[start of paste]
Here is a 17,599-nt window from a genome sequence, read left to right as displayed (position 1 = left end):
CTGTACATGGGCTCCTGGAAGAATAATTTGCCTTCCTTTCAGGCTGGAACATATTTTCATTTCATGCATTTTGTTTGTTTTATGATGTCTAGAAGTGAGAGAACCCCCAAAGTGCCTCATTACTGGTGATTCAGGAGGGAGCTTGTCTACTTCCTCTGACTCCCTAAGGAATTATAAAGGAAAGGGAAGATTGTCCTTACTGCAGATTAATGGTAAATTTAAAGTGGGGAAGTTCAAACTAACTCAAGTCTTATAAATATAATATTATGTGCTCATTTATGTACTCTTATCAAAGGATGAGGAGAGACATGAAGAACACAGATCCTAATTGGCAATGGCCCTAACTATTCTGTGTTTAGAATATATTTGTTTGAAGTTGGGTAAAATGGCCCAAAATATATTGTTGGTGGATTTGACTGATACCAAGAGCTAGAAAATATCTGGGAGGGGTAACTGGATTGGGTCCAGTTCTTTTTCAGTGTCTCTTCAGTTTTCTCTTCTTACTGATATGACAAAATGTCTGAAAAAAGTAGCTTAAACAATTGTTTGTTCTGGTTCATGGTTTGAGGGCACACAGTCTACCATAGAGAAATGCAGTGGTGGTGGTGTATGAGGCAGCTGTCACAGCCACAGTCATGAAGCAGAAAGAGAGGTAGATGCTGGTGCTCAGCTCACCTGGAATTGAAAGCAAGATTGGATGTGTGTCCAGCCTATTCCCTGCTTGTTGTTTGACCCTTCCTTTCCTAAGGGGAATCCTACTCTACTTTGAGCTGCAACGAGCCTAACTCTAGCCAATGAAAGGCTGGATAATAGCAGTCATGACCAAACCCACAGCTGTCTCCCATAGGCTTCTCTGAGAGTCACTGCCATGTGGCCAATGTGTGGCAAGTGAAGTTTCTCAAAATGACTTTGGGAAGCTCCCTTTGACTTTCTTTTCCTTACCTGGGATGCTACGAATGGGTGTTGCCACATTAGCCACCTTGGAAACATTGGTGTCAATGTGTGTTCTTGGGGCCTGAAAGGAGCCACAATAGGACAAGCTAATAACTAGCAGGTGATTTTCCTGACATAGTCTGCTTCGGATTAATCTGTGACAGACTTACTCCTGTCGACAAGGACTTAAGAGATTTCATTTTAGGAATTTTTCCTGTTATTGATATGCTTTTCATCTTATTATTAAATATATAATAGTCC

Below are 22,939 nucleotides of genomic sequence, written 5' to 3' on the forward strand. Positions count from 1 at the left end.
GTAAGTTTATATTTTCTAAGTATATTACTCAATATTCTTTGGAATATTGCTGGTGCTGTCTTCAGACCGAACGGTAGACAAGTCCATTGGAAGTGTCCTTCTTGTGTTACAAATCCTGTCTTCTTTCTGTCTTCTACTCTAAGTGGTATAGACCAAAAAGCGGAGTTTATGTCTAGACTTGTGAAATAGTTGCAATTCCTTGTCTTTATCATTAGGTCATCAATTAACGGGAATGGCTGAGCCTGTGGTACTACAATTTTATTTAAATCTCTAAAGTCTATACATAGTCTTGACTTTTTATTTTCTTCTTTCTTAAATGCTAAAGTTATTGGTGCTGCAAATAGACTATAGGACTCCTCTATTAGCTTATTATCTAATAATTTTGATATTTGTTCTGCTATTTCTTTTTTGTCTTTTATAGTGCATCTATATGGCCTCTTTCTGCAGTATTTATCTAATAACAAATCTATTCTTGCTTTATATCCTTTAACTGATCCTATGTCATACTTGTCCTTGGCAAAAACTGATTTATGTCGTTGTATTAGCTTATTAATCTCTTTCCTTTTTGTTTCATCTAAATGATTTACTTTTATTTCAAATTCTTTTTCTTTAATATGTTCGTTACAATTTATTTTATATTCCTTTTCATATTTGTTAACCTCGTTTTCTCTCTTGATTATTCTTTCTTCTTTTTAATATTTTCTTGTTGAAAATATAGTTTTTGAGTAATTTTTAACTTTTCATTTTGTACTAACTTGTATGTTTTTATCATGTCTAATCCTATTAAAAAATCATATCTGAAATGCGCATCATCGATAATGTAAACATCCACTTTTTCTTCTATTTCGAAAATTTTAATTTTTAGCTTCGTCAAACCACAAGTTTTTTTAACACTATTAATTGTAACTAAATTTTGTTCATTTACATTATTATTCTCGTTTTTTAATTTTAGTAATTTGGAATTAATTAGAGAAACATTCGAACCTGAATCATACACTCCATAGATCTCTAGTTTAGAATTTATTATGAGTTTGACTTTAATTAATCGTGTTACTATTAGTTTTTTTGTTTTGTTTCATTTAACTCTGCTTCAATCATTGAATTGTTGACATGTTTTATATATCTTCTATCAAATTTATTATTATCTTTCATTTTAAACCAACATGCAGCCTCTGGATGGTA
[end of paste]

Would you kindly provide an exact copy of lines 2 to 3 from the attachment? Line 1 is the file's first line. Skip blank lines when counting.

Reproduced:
CTGTACATGGGCTCCTGGAAGAATAATTTGCCTTCCTTTCAGGCTGGAACATATTTTCATTTCATGCATTTTGTTTGTTTTATGATGTCTAGAAGTGAGAGAACCCCCAAAGTGCCTCATTACTGGTGATTCAGGAGGGAGCTTGTCTACTTCCTCTGACTCCCTAAGGAATTATAAAGGAAAGGGAAGATTGTCCTTACTGCAGATTAATGGTAAATTTAAAGTGGGGAAGTTCAAACTAACTCAAGTCTTATAAATATAATATTATGTGCTCATTTATGTACTCTTATCAAAGGATGAGGAGAGACATGAAGAACACAGATCCTAATTGGCAATGGCCCTAACTATTCTGTGTTTAGAATATATTTGTTTGAAGTTGGGTAAAATGGCCCAAAATATATTGTTGGTGGATTTGACTGATACCAAGAGCTAGAAAATATCTGGGAGGGGTAACTGGATTGGGTCCAGTTCTTTTTCAGTGTCTCTTCAGTTTTCTCTTCTTACTGATATGACAAAATGTCTGAAAAAAGTAGCTTAAACAATTGTTTGTTCTGGTTCATGGTTTGAGGGCACACAGTCTACCATAGAGAAATGCAGTGGTGGTGGTGTATGAGGCAGCTGTCACAGCCACAGTCATGAAGCAGAAAGAGAGGTAGATGCTGGTGCTCAGCTCACCTGGAATTGAAAGCAAGATTGGATGTGTGTCCAGCCTATTCCCTGCTTGTTGTTTGACCCTTCCTTTCCTAAGGGGAATCCTACTCTACTTTGAGCTGCAACGAGCCTAACTCTAGCCAATGAAAGGCTGGATAATAGCAGTCATGACCAAACCCACAGCTGTCTCCCATAGGCTTCTCTGAGAGTCACTGCCATGTGGCCAATGTGTGGCAAGTGAAGTTTCTCAAAATGACTTTGGGAAGCTCCCTTTGACTTTCTTTTCCTTACCTGGGATGCTACGAATGGGTGTTGCCACATTAGCCACCTTGGAAACATTGGTGTCAATGTGTGTTCTTGGGGCCTGAAAGGAGCCACAATAGGACAAGCTAATAACTAGCAGGTGATTTTCCTGACATAGTCTGCTTCGGATTAATCTGTGACAGACTTACTCCTGTCGACAAGGACTTAAGAGATTTCATTTTAGGAATTTTTCCTGTTATTGATATGCTTTTCATCTTATTATTAAATATATAATAGTCC

Below are 22,939 nucleotides of genomic sequence, written 5' to 3' on the forward strand. Positions count from 1 at the left end.